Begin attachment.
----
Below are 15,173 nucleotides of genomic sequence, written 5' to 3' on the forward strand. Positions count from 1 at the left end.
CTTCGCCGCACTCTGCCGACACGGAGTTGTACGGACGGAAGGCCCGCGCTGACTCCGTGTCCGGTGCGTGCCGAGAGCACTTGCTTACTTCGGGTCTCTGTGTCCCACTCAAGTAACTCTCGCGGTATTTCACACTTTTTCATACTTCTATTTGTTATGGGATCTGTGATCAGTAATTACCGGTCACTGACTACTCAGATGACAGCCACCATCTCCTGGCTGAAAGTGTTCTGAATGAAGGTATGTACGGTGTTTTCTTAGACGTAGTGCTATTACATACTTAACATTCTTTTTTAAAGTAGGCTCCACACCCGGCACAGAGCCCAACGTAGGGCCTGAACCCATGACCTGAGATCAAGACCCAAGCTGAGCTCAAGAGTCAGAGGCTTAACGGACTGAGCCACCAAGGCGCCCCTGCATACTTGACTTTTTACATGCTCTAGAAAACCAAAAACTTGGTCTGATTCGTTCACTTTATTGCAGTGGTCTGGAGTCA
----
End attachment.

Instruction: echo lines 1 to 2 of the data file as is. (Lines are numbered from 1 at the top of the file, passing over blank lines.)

Below are 15,173 nucleotides of genomic sequence, written 5' to 3' on the forward strand. Positions count from 1 at the left end.
CTTCGCCGCACTCTGCCGACACGGAGTTGTACGGACGGAAGGCCCGCGCTGACTCCGTGTCCGGTGCGTGCCGAGAGCACTTGCTTACTTCGGGTCTCTGTGTCCCACTCAAGTAACTCTCGCGGTATTTCACACTTTTTCATACTTCTATTTGTTATGGGATCTGTGATCAGTAATTACCGGTCACTGACTACTCAGATGACAGCCACCATCTCCTGGCTGAAAGTGTTCTGAATGAAGGTATGTACGGTGTTTTCTTAGACGTAGTGCTATTACATACTTAACATTCTTTTTTAAAGTAGGCTCCACACCCGGCACAGAGCCCAACGTAGGGCCTGAACCCATGACCTGAGATCAAGACCCAAGCTGAGCTCAAGAGTCAGAGGCTTAACGGACTGAGCCACCAAGGCGCCCCTGCATACTTGACTTTTTACATGCTCTAGAAAACCAAAAACTTGGTCTGATTCGTTCACTTTATTGCAGTGGTCTGGAGTCA